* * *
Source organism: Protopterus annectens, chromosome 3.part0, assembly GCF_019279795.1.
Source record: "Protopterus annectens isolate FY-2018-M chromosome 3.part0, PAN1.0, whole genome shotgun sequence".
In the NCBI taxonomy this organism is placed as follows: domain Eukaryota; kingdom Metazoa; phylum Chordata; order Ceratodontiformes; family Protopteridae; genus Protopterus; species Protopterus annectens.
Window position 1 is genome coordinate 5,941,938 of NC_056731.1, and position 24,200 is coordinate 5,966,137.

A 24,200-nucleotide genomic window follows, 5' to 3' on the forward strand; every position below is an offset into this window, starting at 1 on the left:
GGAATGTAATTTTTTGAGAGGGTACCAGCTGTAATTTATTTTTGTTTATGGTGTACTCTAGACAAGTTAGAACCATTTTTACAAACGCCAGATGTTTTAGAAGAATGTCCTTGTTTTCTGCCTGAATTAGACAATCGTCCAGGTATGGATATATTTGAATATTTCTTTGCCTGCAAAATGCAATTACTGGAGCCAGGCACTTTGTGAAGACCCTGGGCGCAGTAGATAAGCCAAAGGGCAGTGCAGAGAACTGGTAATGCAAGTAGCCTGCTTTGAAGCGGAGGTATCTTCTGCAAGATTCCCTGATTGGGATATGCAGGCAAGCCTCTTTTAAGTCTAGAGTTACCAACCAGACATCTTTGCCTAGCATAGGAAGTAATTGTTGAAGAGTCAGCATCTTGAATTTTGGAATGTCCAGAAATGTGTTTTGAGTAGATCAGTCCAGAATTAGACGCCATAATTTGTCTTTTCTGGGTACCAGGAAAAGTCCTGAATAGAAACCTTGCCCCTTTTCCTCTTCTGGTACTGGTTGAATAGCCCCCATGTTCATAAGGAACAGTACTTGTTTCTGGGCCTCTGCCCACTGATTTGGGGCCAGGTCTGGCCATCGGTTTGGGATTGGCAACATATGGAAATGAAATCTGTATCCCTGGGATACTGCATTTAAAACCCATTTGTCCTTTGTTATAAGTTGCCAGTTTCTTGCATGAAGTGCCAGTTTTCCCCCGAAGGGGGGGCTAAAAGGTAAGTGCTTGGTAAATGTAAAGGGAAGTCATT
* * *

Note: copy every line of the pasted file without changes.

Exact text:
Source organism: Protopterus annectens, chromosome 3.part0, assembly GCF_019279795.1.
Source record: "Protopterus annectens isolate FY-2018-M chromosome 3.part0, PAN1.0, whole genome shotgun sequence".
In the NCBI taxonomy this organism is placed as follows: domain Eukaryota; kingdom Metazoa; phylum Chordata; order Ceratodontiformes; family Protopteridae; genus Protopterus; species Protopterus annectens.
Window position 1 is genome coordinate 5,941,938 of NC_056731.1, and position 24,200 is coordinate 5,966,137.

A 24,200-nucleotide genomic window follows, 5' to 3' on the forward strand; every position below is an offset into this window, starting at 1 on the left:
GGAATGTAATTTTTTGAGAGGGTACCAGCTGTAATTTATTTTTGTTTATGGTGTACTCTAGACAAGTTAGAACCATTTTTACAAACGCCAGATGTTTTAGAAGAATGTCCTTGTTTTCTGCCTGAATTAGACAATCGTCCAGGTATGGATATATTTGAATATTTCTTTGCCTGCAAAATGCAATTACTGGAGCCAGGCACTTTGTGAAGACCCTGGGCGCAGTAGATAAGCCAAAGGGCAGTGCAGAGAACTGGTAATGCAAGTAGCCTGCTTTGAAGCGGAGGTATCTTCTGCAAGATTCCCTGATTGGGATATGCAGGCAAGCCTCTTTTAAGTCTAGAGTTACCAACCAGACATCTTTGCCTAGCATAGGAAGTAATTGTTGAAGAGTCAGCATCTTGAATTTTGGAATGTCCAGAAATGTGTTTTGAGTAGATCAGTCCAGAATTAGACGCCATAATTTGTCTTTTCTGGGTACCAGGAAAAGTCCTGAATAGAAACCTTGCCCCTTTTCCTCTTCTGGTACTGGTTGAATAGCCCCCATGTTCATAAGGAACAGTACTTGTTTCTGGGCCTCTGCCCACTGATTTGGGGCCAGGTCTGGCCATCGGTTTGGGATTGGCAACATATGGAAATGAAATCTGTATCCCTGGGATACTGCATTTAAAACCCATTTGTCCTTTGTTATAAGTTGCCAGTTTCTTGCATGAAGTGCCAGTTTTCCCCCGAAGGGGGGGCTAAAAGGTAAGTGCTTGGTAAATGTAAAGGGAAGTCATT